Ruth Porter writes for the magazine 'Forward'

If governments become too big they have the ability to rip the heart out of the connection and belonging that builds a sense of community. Sometimes this can be in concrete ways. I recently heard about a small voluntarily local cricket club being pursued by HMRC. Who knows whether they’ll survive the scrutiny of cash-in-hand payments to people mowing the pitch.

But more often it’s the intangibles of culture which well-intentioned big government can destroy. We see a small number of children who go to school without being properly fed so we set up breakfast clubs, or children who’s lunchboxes aren’t deemed to be up to scratch on nutrition so they’re replaced with state run hot lunches. But what does this to do a family that sits down together in the evening for a hot meal (where now the child is too full) or what message does it send to the mum who carefully packs a healthy lunch for her daughter every day?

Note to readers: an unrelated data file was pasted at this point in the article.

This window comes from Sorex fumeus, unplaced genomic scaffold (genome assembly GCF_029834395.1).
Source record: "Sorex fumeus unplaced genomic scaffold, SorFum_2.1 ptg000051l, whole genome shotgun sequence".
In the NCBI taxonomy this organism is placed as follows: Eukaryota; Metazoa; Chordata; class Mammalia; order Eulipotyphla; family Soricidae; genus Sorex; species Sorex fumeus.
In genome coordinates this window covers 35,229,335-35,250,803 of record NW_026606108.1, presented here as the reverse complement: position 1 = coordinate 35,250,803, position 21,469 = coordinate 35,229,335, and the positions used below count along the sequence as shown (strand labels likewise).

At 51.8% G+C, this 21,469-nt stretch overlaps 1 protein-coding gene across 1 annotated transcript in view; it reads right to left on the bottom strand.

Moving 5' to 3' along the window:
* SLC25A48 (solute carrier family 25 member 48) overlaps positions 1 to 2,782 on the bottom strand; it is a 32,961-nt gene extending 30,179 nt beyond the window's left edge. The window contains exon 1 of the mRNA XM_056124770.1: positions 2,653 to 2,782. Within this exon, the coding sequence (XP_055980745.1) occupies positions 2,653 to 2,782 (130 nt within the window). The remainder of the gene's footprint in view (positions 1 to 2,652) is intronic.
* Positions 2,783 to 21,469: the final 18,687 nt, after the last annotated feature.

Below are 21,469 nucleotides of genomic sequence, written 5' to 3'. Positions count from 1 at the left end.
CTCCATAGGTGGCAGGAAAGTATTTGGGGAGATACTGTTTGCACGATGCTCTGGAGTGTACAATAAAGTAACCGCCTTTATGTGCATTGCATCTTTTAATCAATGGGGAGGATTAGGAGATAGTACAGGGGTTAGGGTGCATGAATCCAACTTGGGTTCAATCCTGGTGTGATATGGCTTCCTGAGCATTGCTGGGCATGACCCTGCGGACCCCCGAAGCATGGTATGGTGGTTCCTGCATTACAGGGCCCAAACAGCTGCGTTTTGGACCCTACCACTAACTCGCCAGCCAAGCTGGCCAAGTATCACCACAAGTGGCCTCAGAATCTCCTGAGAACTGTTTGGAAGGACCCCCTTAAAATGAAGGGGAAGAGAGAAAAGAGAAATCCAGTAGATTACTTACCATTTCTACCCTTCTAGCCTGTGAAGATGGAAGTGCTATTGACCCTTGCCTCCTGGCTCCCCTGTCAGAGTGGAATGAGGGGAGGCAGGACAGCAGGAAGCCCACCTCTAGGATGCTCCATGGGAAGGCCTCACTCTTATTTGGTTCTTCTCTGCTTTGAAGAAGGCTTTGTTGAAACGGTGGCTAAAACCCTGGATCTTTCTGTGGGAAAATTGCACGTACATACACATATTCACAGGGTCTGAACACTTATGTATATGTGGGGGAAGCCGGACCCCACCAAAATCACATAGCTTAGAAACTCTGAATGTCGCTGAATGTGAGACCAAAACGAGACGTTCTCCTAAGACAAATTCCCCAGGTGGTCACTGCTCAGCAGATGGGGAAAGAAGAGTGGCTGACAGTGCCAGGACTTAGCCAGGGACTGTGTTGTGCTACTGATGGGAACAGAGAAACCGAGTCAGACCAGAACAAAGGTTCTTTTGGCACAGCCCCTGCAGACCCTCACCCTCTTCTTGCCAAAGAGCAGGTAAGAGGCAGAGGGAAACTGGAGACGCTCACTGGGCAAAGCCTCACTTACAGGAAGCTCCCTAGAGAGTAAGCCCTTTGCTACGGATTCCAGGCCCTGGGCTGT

Read the full article here